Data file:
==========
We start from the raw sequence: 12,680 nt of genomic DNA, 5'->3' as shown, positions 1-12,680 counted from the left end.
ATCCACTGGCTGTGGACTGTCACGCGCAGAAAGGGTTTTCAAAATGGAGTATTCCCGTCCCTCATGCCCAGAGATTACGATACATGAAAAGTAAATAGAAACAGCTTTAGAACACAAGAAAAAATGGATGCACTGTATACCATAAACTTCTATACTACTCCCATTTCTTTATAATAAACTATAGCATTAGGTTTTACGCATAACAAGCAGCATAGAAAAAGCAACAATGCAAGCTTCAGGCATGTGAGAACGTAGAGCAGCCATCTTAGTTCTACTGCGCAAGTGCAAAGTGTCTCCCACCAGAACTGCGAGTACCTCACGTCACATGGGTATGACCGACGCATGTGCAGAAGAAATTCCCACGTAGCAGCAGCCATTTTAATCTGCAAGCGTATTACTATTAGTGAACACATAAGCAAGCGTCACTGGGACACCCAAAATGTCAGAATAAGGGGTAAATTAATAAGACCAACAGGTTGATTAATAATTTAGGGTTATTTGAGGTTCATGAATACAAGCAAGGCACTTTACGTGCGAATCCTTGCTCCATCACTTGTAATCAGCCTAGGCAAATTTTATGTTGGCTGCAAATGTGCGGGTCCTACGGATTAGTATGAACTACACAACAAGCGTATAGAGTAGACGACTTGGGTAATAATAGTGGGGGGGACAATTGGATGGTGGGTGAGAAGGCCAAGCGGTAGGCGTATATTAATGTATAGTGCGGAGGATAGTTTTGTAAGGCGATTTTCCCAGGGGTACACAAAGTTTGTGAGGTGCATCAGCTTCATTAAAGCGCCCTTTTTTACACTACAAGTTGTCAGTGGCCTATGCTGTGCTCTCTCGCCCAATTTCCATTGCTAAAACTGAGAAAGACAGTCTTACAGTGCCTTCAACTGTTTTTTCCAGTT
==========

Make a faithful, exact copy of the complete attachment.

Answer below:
We start from the raw sequence: 12,680 nt of genomic DNA, 5'->3' as shown, positions 1-12,680 counted from the left end.
ATCCACTGGCTGTGGACTGTCACGCGCAGAAAGGGTTTTCAAAATGGAGTATTCCCGTCCCTCATGCCCAGAGATTACGATACATGAAAAGTAAATAGAAACAGCTTTAGAACACAAGAAAAAATGGATGCACTGTATACCATAAACTTCTATACTACTCCCATTTCTTTATAATAAACTATAGCATTAGGTTTTACGCATAACAAGCAGCATAGAAAAAGCAACAATGCAAGCTTCAGGCATGTGAGAACGTAGAGCAGCCATCTTAGTTCTACTGCGCAAGTGCAAAGTGTCTCCCACCAGAACTGCGAGTACCTCACGTCACATGGGTATGACCGACGCATGTGCAGAAGAAATTCCCACGTAGCAGCAGCCATTTTAATCTGCAAGCGTATTACTATTAGTGAACACATAAGCAAGCGTCACTGGGACACCCAAAATGTCAGAATAAGGGGTAAATTAATAAGACCAACAGGTTGATTAATAATTTAGGGTTATTTGAGGTTCATGAATACAAGCAAGGCACTTTACGTGCGAATCCTTGCTCCATCACTTGTAATCAGCCTAGGCAAATTTTATGTTGGCTGCAAATGTGCGGGTCCTACGGATTAGTATGAACTACACAACAAGCGTATAGAGTAGACGACTTGGGTAATAATAGTGGGGGGGACAATTGGATGGTGGGTGAGAAGGCCAAGCGGTAGGCGTATATTAATGTATAGTGCGGAGGATAGTTTTGTAAGGCGATTTTCCCAGGGGTACACAAAGTTTGTGAGGTGCATCAGCTTCATTAAAGCGCCCTTTTTTACACTACAAGTTGTCAGTGGCCTATGCTGTGCTCTCTCGCCCAATTTCCATTGCTAAAACTGAGAAAGACAGTCTTACAGTGCCTTCAACTGTTTTTTCCAGTT